The Bullmastiff is a large strong dog, with a mind of its own!
The large Bullmastiff is a strong, intelligent working dog breed. This large dog breed has been trained throughout the years to knock down and hold intruders, but not to bite them. Therefore the Bullmastiff makes a good guard dog, but is not a dangerous animal.
Although the Bullmastiff looks quite imposing, this large breed actually has an affectionate and calm disposition. It has a placid temperment and responds well to a firm and gentle hand. When choosing a Bullmastiff, look for eye and lip problems and hip dysplasia and family history of cancer.
Background The Bullmastiff is the result of crosses between the Mastiff and the Bulldog. The practice goes back to the 1700s, but the Bullmastiff was not registered by kennel clubs until 1924. Today, the breed is sometimes crossed with the Labrador Retriever.
Description The Bullmastiff is a large dog with a short coat. Colors include brindle, fawn, and red, usually with a black muzzle or face. The head is broad with a short, square muzzle. The eyes are dark hazel, and the ears v-shaped, pendant, and dark in color. Males measure 25-27 inches and weigh 110-133 pounds. Females are 24-26 inches tall and weigh 100-120 pounds.
Care and Feeding A Bullmastiff needs a diet that is high in fiber, and should also include beef, horse meat, and poultry. Two or three small daily feedings should be given to prevent bloat. Combing, brushing, and as-needed baths are all that are needed to maintain the Bullmastiff's coat. Nails should be trimmed regularly.
Bullmastiffs need annual checkups to stay healthy. Vaccinations are due as follows:
- 6-8 weeks: Distemper, Leptospirosis, Hepatitis, Parainfluenza, Parvo, and Corona virus (DHLPPC)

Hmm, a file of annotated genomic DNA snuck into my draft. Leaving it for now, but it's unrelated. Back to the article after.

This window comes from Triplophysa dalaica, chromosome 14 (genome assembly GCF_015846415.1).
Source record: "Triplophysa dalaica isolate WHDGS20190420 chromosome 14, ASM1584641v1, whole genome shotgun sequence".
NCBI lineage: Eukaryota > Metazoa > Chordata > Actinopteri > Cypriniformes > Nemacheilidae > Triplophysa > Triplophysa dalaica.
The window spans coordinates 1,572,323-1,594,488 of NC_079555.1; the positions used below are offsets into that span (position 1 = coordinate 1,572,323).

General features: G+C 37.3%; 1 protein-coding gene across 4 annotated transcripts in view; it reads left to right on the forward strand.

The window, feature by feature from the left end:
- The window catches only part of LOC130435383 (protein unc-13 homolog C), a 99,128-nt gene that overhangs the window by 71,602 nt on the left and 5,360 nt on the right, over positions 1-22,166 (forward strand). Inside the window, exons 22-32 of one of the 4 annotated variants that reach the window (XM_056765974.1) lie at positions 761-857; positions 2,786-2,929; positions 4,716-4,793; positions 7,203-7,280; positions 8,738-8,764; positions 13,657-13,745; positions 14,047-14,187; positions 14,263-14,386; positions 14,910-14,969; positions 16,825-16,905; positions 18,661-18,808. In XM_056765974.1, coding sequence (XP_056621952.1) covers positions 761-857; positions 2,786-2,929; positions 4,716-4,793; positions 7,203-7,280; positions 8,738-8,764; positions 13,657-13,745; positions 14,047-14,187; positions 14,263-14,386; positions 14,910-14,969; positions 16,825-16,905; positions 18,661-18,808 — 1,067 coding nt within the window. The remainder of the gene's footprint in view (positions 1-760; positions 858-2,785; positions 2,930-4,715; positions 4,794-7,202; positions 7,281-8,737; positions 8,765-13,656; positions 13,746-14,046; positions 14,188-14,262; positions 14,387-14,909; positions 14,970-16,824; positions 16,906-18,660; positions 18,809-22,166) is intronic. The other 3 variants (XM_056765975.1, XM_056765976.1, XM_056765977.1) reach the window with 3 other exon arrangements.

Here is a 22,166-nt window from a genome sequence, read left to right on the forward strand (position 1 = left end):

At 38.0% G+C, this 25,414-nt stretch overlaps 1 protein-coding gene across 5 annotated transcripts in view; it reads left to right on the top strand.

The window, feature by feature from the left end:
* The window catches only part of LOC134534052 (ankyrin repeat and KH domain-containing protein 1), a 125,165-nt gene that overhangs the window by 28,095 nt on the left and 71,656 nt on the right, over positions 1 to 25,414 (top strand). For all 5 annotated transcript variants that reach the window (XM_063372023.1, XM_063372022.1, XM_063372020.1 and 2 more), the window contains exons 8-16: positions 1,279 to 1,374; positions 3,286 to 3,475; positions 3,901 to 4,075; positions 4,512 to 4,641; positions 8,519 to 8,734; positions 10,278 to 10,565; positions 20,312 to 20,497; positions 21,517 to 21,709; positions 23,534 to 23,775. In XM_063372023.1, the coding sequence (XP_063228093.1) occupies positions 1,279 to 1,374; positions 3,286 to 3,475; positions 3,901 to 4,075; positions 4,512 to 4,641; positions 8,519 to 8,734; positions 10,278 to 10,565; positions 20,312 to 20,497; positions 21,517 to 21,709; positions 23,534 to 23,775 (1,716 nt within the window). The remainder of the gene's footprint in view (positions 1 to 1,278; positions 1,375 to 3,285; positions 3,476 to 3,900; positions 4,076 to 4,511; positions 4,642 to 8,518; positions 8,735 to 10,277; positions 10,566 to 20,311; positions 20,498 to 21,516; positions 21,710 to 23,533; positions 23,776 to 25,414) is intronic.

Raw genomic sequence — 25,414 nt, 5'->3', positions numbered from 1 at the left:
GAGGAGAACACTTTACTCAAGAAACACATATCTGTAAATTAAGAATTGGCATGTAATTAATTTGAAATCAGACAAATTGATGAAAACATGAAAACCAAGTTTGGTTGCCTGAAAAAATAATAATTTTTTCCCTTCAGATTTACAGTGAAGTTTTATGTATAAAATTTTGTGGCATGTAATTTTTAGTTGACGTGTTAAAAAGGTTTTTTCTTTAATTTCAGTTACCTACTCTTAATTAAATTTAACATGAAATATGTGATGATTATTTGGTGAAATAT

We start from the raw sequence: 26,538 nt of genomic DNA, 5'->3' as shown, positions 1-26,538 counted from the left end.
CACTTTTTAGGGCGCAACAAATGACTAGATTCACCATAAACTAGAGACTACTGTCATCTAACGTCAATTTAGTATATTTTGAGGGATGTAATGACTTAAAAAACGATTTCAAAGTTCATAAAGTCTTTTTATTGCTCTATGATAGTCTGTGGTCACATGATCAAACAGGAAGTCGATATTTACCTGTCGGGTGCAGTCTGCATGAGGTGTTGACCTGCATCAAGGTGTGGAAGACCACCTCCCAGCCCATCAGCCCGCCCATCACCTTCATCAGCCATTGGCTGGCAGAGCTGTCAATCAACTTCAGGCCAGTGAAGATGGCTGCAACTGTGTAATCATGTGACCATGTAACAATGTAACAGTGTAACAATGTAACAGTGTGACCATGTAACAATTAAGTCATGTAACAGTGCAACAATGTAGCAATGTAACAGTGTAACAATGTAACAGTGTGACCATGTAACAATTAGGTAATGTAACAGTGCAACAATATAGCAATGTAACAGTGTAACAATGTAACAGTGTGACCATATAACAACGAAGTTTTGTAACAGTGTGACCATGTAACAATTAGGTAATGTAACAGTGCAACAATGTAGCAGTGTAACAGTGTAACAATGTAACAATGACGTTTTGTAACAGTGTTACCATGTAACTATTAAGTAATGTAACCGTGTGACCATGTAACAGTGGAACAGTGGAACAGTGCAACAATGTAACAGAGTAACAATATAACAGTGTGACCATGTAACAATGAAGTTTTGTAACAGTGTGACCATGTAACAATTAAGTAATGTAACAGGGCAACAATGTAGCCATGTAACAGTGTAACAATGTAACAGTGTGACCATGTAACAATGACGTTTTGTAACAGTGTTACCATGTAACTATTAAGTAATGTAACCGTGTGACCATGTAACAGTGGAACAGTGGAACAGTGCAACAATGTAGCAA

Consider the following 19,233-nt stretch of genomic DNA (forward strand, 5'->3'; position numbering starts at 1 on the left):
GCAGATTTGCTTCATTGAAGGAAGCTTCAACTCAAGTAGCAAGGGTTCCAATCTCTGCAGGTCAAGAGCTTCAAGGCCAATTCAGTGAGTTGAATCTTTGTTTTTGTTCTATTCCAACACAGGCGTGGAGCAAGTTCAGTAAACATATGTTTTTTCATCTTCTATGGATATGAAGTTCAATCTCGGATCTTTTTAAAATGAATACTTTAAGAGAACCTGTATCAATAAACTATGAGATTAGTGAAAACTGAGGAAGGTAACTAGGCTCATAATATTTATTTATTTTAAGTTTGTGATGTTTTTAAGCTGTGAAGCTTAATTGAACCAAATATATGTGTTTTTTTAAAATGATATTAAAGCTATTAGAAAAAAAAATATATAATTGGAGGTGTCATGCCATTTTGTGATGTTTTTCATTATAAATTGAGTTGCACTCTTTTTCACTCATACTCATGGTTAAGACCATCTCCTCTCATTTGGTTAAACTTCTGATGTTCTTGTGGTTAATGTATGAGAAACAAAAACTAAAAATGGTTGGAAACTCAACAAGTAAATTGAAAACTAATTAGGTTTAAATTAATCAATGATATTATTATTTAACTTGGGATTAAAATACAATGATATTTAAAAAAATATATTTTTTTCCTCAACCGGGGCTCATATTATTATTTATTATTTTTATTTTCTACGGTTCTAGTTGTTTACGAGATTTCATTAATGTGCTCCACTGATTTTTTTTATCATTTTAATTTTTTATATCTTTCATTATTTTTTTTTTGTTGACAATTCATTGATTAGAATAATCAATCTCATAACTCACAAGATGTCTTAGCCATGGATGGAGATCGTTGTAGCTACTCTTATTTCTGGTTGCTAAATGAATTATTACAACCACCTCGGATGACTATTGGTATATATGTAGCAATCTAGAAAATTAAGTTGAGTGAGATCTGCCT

- 10-12 weeks: Second DHLPPC
- 14-16 weeks: Third DHLPPC and rabies
- Annually: DHLPPC and rabies booster
Bullmastiffs shed very little. Minimal maintenance is required if keeping them indoors.
Social Behaviors The Bullmastiff gets along well with children. It may be reserved with strangers, but is rarely aggressive toward them if unprovoked. This breed tends to be aggressive toward other dogs and pets, but proper socialization as a puppy can minimize this.
Breeding/Reproduction This breed is prone to some hereditary health problems. When selecting a mate for your Bullmastiff, look for joint dysplasia, hypothyroidism, and family history of cancer. Progressive retinal atrophy is also a frequent problem among the breed.
Common Health Problems Bloat is a concern for the Bullmastiff. It can be prevented by proper feeding and exercise, but it is important to know how to contact your veterinarian quickly if your dog shows signs.
- Liz Palika, The Howell Book of Dogs: The Definitive Reference to 300 Breeds and Varieties , Howell Book House, 2007
- American Kennel Club, The Complete Dog Book: 20th Edition (Complete Dog Book) , Ballantine Books, 2006
- Bullmastiff, Dog Breed Info Center, Copyright 1998-2008
- Bullmastiff, Wikipedia
- Bullmastiff Puppies for Sale, Copyright PuppyFind.com, LLC